Building Multiplayer HTML5 Games with Cloak

Here at Bocoup I’ve been building a lot of multiplayer HTML5 games using Node.js and Socket.io. This stack has been working great for us! We’ve used Socket.io in our work with Game Show Network, PBS and MIT, and we build all kinds of stuff on Node.

My experience on these projects has led me to identify multiple chunks of code that I write again and again. If only there was a software library that did the exact things I needed! Well, thanks to Open Source Time at Bocoup, now there is!

Introducing Cloak

Cloak is a library for multiplayer HTML5 games that handles client/server messaging, room/lobby management, and the fiddly edge cases that you don’t want to think about. It’s the plumbing you don’t want to fret over when you’re too busy designing your game. It has both a server and a client library and handles all the communication between them. It’s a lot like writing Socket.io code, but with added features specific to game development.

The rest of this article will take you through an example of some server code with and without Cloak. If you’d rather play a two-player card game that uses Cloak, check out Grow21 (source here).

Writing some server code without Cloak

When making a game with Socket.io, one of the first things you’ll do is write some server code to handle incoming connections. It might look something like this:

Now, what happens if the user’s connection drops for a moment? With this code, a new game would be started. Let’s use a global games map and socket IDs to try to resume games:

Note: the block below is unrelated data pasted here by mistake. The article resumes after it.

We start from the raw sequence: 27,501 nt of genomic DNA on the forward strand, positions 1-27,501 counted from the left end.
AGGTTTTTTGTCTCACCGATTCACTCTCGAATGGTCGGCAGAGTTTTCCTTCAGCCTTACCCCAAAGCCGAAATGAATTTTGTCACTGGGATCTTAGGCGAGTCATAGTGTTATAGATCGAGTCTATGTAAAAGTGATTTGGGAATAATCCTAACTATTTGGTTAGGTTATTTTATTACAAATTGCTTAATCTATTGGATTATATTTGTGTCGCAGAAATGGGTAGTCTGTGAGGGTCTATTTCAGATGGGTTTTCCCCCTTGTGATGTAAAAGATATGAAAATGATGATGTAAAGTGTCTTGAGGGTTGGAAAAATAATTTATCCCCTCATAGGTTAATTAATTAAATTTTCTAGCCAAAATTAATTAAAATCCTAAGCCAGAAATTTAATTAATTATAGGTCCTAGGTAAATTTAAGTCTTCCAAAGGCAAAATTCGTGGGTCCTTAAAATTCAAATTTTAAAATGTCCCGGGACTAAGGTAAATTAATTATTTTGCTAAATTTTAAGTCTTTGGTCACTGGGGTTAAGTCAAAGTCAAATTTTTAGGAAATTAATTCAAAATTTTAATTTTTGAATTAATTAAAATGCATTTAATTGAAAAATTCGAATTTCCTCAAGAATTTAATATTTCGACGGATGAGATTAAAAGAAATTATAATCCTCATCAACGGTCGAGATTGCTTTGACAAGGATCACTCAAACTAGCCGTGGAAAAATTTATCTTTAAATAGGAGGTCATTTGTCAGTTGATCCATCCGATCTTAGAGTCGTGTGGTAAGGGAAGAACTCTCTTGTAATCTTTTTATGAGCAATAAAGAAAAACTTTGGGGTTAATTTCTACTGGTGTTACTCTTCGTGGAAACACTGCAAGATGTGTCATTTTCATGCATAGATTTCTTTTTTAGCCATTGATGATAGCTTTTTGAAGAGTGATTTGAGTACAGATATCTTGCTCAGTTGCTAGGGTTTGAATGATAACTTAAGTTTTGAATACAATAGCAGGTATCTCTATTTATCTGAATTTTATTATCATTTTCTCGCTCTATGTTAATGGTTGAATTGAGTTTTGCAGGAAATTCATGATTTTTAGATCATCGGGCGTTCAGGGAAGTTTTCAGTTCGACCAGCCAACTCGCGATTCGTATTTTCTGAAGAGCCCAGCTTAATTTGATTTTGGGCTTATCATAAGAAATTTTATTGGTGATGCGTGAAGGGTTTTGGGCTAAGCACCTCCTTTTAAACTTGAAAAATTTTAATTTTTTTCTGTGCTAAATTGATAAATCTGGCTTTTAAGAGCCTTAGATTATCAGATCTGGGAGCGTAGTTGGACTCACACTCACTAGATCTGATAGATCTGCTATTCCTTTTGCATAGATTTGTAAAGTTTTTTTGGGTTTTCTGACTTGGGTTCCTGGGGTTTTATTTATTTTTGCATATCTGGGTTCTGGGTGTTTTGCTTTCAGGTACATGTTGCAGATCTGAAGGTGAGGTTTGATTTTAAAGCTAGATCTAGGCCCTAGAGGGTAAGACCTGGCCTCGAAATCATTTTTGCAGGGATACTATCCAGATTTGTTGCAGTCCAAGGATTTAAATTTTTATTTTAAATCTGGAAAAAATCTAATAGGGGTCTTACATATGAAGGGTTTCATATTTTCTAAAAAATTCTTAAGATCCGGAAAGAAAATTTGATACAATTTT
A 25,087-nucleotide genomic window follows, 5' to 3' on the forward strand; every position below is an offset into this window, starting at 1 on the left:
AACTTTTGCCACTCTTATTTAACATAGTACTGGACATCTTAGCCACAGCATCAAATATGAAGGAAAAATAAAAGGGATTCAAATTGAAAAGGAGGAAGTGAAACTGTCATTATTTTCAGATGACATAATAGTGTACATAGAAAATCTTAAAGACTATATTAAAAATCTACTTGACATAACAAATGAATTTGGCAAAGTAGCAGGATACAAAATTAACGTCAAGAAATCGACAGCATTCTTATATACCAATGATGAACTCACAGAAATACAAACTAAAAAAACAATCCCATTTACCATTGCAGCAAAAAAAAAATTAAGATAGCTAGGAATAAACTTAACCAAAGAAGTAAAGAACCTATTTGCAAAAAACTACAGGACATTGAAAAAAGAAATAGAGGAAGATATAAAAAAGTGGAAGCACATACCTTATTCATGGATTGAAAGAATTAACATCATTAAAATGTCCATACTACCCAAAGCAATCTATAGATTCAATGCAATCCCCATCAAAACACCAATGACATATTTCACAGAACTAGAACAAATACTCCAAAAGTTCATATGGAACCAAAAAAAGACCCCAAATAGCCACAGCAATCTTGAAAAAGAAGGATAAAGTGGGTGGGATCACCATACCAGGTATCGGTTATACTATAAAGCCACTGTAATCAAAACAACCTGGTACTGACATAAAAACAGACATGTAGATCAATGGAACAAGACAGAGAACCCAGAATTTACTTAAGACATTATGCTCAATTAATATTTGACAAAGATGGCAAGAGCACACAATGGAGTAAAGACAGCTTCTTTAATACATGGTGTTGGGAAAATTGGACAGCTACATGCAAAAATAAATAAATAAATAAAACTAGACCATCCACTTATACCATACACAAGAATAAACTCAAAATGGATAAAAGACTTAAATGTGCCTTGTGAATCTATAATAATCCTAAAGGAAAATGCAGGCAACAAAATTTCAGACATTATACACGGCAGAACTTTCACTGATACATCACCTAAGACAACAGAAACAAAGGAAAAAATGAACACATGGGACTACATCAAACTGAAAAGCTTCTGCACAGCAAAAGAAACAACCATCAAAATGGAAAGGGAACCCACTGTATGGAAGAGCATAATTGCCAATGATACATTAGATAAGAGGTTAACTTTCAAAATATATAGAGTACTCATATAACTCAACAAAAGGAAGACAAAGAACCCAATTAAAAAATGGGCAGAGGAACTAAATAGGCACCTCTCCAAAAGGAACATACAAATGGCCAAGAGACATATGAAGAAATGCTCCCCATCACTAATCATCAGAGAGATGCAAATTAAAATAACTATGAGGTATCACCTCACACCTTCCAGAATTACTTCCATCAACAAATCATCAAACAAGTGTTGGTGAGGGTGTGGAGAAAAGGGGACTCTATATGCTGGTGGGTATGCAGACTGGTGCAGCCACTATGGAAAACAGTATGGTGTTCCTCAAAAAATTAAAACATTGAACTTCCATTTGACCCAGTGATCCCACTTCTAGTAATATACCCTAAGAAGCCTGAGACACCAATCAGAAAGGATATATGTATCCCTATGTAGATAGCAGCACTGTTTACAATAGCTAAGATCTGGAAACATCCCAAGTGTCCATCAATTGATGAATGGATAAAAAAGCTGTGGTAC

This is a start. But this highlights a bunch of edge cases we haven’t considered yet. What happens to the game if the user never reconnects? How long do they have to reconnect? What happens when a player reconnects after it’s been too long?

Even if we solved all those problems, we wouldn’t even have multiplayer yet! Let’s skip those problems for now and modify this code for a two-player game.

This may work, but now we have a whole slew of new questions. How does the client know if they’re waiting or in a game? How long might they be waiting? Will someone end up in the waiting state again when their game is done? Should waiting be a queue?

And of course, when you do all this yourself, there will be bugs. Did you notice the rather serious bugs in the above code? First, the game variable is never set for users that go into waiting. Second, socket.id is different on a new connection, so the client would have to save an id and use it to resume.

It goes on and on. Who wants to do that stuff, wouldn’t you rather be making the game itself? That’s why Cloak handles users, reconnection, lobbies, and rooms.

Try this on, it’s warm…

Let’s look at how you might start writing the same game in Cloak:

As you can see, Cloak already handles a lot of the concerns that were brought up as we started writing our server code.

You probably noticed that this server code sends a few messages to users. Specifically, it sends waitingForAnotherPlayer and gameStart. Let’s look at the Cloak client code that would run in the browser and handle those messages:

And of course communication is two-way. You may remember that the server handles a move message from the client. The client could send this message simply with cloak.message('move', data);

Conclusion

It stands to reason that as I make more games I’ll add more cool stuff to Cloak. I hope it’s useful for you too, and I hope you send a pull request on GitHub if you add anything nifty!

This entry was posted by Greg Smith (@_gsmith) on October 28, 2013 in Games, HTML5, Cloak, Node.js, Websockets, Socket.io and Feature.

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